At first, the Professor appears entirely normal insofar as anyone so obsessed with the study of any single subject can be considered normal. He’s amazingly encyclopaedic on early American cinema and we’re treated both to excepts from his lectures and memories that suddenly seem relevant given events around him. There’s also a direct link with Lolita by Nabokov in that our “good” Professor seems perpetually drawn to young women, preferring those who resemble the heroines of his favorites films. It’s at this point we encounter a real problem because he’s not proving to be consistent in what he remembers nor how he sees the world. Indeed, there are distinct indications he may be mentally ill — schizophrenia would be a distinct possibility if, in the usual way it’s shown on the screen, this involves twin personalities as in Jekyll and Hyde. The structure of the book is carefully managed so we’re never sure whether the Professor is a retired academic helping the police solve a series of murders or the murderer hiding in plain sight and misdirecting the police.

I was hooked from the outset because I love a good mystery and am a sucker for noir films. There are also some rather pleasing jokes as the book goes along. However, I’m forced to raise one slight caveat. In a way, the book is slightly too clever for its own good. It has to twist the events so that they fit the needs of the immediate plot while staying faithful to the sets of circumstances being replicated. This gives the whole a slightly surreal form. In the more general sense of the word, mysteries need not be credible. If we’ve willingly suspended our disbelief, authors can convince us their murderers can do anything. But it does raise a slight problem when we’re in a police procedural. This subgenre is somewhat more real than reel, i.e. the police should be seen chasing down criminals based on the evidence that emerges. Unfortunately, it’s unlikely anyone could actually commit these murders. That said, No Sale is a masterful piece of writing and creates a genuinely tragic figure in Professor Cox. He’s a man who seems to have the capacity for great suffering and, when reality becomes so unpleasant, who would blame him for retreating into the world of his own imagination and, perhaps, acting out what he finds there.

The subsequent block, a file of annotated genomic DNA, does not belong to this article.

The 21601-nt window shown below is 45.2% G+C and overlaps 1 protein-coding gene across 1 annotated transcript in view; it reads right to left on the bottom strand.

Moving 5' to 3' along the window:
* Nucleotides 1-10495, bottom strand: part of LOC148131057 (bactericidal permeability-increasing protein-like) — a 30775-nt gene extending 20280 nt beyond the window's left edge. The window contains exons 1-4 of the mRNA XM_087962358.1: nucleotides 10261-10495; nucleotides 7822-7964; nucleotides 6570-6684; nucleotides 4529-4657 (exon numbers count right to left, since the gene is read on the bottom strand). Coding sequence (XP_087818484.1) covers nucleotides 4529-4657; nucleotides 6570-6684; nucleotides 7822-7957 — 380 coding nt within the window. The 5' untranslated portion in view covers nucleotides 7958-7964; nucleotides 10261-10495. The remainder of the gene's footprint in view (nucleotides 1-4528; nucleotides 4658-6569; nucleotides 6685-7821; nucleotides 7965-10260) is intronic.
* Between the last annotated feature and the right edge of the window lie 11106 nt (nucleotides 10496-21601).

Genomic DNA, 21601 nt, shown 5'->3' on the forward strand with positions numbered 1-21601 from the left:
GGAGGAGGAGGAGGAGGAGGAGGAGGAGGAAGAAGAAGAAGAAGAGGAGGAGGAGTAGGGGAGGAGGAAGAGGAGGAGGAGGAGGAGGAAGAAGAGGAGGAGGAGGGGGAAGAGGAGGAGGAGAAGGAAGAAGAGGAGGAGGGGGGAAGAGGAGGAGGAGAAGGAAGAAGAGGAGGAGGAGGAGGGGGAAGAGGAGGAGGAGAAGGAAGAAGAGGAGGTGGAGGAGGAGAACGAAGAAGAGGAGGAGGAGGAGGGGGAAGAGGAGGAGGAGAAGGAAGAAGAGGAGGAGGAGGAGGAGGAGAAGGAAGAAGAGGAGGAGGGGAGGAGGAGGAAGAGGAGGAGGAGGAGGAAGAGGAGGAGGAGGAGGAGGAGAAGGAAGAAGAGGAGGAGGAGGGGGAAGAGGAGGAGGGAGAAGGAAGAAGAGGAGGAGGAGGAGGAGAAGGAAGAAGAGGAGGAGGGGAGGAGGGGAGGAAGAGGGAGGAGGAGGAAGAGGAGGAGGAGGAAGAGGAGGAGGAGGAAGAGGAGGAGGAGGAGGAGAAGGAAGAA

A copy of this book was sent to me for review.

Top five posts — July 2012

Well, for better or worse, here comes another six-month snapshot of this site’s performance. I seem to have managed to get on to a more regular posting schedule. To be honest, I still don’t understand how the ranking system correlates with the number of hits, nor whether the improvement in the regularity of my postings is the reason for the improvement in traffic numbers. All I can say is that, in the first six months of 2012, I’m averaging 976 hits per day with the total number of hits over the lifetime of the site now standing at around 285,050. I still have no real sense of whether this is good or bad for a review site. The only consolation is that traffic numbers do seem to have been relatively stable over the last four months.

As predicted in the last report, the Dong Yi pages have taken over nine of the top ten pages on the site. I’ve become very popular in the Philippines although that’s dropping off as the final episodes are being broadcast. It seems somewhat redundant to list the top five Dong Yi pages. Suffice it to say that the average number of hits for that top five is 7,573 hits per page. In both the following lists, the numbers in brackets are the placement in the last top five lists (excluding Dong Yi pages). So the top five of the other film/anime pages is:

Hellsing or Herushingu
Space Battleship Yamato or Uchū Senkan Yamato (1)
Conan (2011) (3)
Sex, manga and anime (2)
Secret or The Secret That Cannot Be Told or Bu Neng Shuo De Mi Mi

These five pages have an average of 2,911 hits per page — less than half the number of hits for the top five Dong Yi pages. Obviously, I’m going to have to be more careful about selecting the content to comment on if I want traffic numbers to rise. It’s fascinating that only two of the top twenty pages relate to Western content. This increases to seven of the top thirty, ten of the top forty, and fourteen of the top fifty. I suppose I must be one of a more limited number of people writing about “foreign” material in English. As to books, here’s the current top five: